Your questions grow up with you

Do I want to be a superhero or drive a firetruck?

Do I want to be a teacher, a doctor, a lawyer or a veterinarian?

Do I want to be a salesperson, an entrepreneur, an investment banker or a professor?

Goldman or Morgan? TFA or Robin Hood? Charter school or public school? Facebook or Google?

Until, eventually:

What kinds of problems do I want to solve?

How much direction do I need?

And how much do I want those around me to need?

What kind of approval do I seek?

Do I like creating new things or polishing others’ great ideas?

Do I work best with people who are highly structured or more free form?

Do I thrive or crack under pressure?

Do I want a workspace that is quiet or loud?  Open or closed?

What happens when I’m in the spotlight? What should?

How do I manage my time to be most effective?

How hard can I work in a sustained way?

Am I a starter or a finisher?

Do I process information best alone or in groups?   In conversation or in writing?

How important is culture to me?   Values?

What does leadership mean to me?

How do I make others shine?

Just you

A number of years ago I bumped into an old family friend, a senior partner at a law firm, on the 7:30am Delta Shuttle from New York to DC.  For me, catching that flight was always a discombobulated mad morning dash of stuff and stumbling through security (shoes, belt, bag, computer…) and grabbing a few newspapers for the flight.

As we were going down the aisle in the plane I noticed he had nothing with him – no briefcase, no suitcase, nothing.  I asked him about it and he said, “They asked me to come down to DC for the day, so I’m going.  What they asked for is me and that’s what they’re getting.  Nothing else.”

It was said tongue-in-cheek, with a smile, but I liked the point he was making.

At some point you need to strip it all away, the busyness and the stuff, the laptops and the schedules and everything unnecessary, and realize that in the end it’s just you, laid bare.  What you have to offer, the clarity of your insights, what you, unadorned, bring to the table.

Clean, simple, no additional baggage.

What do you want?

It’s actually very easy to communicate what you’d like someone to do.  The NY MTA does it simply, with a bigger box.


Of course this applies to web design, IRS tax forms, etc.  But it also applies to how you fundraise.

The most subtle, ever-elusive dance in fundraising is between relationship-building and “closing the sale.”  I find that, by and large, new fundraisers have to learn to invest more in building relationship, providing value to others, and being ambassadors within their organization for potential donors.

At the same time, you always have to be ready to answer the questions: “What’s most important to you?” or “If I’m ready to donate, what should it be for?”  There’s almost never any harm, even at the outset of a relationship, to be very clear about what your priorities are and how someone can be most helpful.   That’s not trying to close the sale too early, it’s knowing what your priorities are and giving someone clarity.  That’s never a bad thing.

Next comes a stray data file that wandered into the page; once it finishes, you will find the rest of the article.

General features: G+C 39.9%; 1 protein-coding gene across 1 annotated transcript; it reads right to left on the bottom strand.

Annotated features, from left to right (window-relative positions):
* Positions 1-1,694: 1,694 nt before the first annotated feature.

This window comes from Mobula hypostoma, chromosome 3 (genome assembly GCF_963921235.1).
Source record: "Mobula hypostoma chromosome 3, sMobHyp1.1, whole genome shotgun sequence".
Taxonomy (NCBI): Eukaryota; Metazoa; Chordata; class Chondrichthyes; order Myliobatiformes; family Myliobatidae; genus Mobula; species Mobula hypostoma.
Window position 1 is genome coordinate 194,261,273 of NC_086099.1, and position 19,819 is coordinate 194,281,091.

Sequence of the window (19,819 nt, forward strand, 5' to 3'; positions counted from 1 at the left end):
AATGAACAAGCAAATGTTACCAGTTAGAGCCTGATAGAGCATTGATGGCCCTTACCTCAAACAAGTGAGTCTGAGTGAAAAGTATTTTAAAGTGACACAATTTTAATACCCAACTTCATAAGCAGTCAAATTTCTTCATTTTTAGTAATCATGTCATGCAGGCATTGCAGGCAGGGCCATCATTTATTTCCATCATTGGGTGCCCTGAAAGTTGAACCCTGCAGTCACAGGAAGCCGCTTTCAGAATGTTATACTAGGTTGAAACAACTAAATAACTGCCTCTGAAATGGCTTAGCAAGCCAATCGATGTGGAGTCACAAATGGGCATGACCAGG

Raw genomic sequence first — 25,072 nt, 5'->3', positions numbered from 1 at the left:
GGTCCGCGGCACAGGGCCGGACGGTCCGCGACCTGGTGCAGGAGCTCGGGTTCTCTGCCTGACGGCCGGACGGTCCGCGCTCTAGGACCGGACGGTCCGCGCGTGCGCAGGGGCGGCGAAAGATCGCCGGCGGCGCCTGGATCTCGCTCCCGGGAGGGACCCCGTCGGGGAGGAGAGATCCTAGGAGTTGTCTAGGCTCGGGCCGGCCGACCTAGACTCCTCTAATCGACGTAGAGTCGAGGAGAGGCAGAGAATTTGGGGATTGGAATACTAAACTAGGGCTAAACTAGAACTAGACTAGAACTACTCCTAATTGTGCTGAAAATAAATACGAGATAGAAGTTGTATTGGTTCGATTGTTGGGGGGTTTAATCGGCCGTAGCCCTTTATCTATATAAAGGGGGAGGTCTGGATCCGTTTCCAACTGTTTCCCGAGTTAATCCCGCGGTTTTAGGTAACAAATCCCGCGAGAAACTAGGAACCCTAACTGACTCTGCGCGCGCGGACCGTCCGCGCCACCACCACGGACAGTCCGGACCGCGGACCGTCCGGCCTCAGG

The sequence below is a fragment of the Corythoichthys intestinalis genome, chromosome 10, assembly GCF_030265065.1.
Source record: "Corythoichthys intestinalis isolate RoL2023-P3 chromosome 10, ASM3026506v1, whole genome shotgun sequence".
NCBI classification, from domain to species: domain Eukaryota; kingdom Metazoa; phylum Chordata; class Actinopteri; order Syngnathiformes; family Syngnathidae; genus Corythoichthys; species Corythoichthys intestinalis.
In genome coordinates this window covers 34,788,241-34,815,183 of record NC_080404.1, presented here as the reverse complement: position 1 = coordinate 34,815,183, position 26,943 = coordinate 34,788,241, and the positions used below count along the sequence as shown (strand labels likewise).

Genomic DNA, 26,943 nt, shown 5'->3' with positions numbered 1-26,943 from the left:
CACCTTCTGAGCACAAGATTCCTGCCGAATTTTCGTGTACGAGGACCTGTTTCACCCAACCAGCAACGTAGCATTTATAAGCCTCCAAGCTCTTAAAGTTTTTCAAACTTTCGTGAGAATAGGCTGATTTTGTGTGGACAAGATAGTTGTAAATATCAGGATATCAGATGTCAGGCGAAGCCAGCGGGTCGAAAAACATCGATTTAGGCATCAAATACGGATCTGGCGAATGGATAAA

If you don’t let them know (or worse, if you don’t know) what you hope they’ll do, how can you ever expect them to figure it out?

And if you’ve ever gone into a fundraising meeting without your top priority ask in mind, you’ve broken this rule.  I know I have.

Who are you looking for?

The James Caird is the 23 foot-(8m-)long whaler in which Sir Ernest Shackleton and five companions made the epic open boat voyage of 800m (l,300 km) from Elephant Island, 500 miles (800 km) south of Cape Horn, to South Georgia during the Antarctic winter of l9l6. Source:

What do your job postings look like?  Do they look anything like this one placed in a British newspaper by Antarctic explorer Ernest Shackleton, looking to hire crew for his Nimrod expedition to reach the South Pole (he never succeeded):


Pretty clear what you’re signing up for, huh?

Everything we do is a function of who is on the bus, the hands we have pulling together towards our common goal.  We may not be attempting to reach the South Pole, but we’re going somewhere important, and we need the right people to get us there.  People who share our values.  People who share our commitment.  People who are there because they are meant to be one of us – we just haven’t found them yet, nor they us.

Yet we punt on the opportunity to state who we are from the get-go.  We write bland, generic job postings, copying and pasting from the one we used last time and the time before that and the time before that.  We say things like “we are looking for self-starters who work well in teams, with strong attention to detail and a collaborative mindset.”

Huh?  It’s the hiring equivalent of mission statement blah-blah-blah: “we deliver excellence to our customers through uncompromising pursuit of top quality and belief in our stated values of trust, performance, and team.”

Please, please, please, stand for something in everything you do – especially in how you hire.  Instead of being afraid of writing something that some people won’t like, make SURE you write something that some people won’t like – because that way you’ll communicate something about who you are and what you stand for to the people who love that edgy, provocative thing you’re communicating.

Say things that only you would say, as a first step towards attracting only the right people to work alongside you for the next five or ten years.  What could be more important?

*                  *                  *                  *                  *

p.s. for those who noticed/didn’t like the two grammatical mistakes in the title of this blog post, I was being ironical.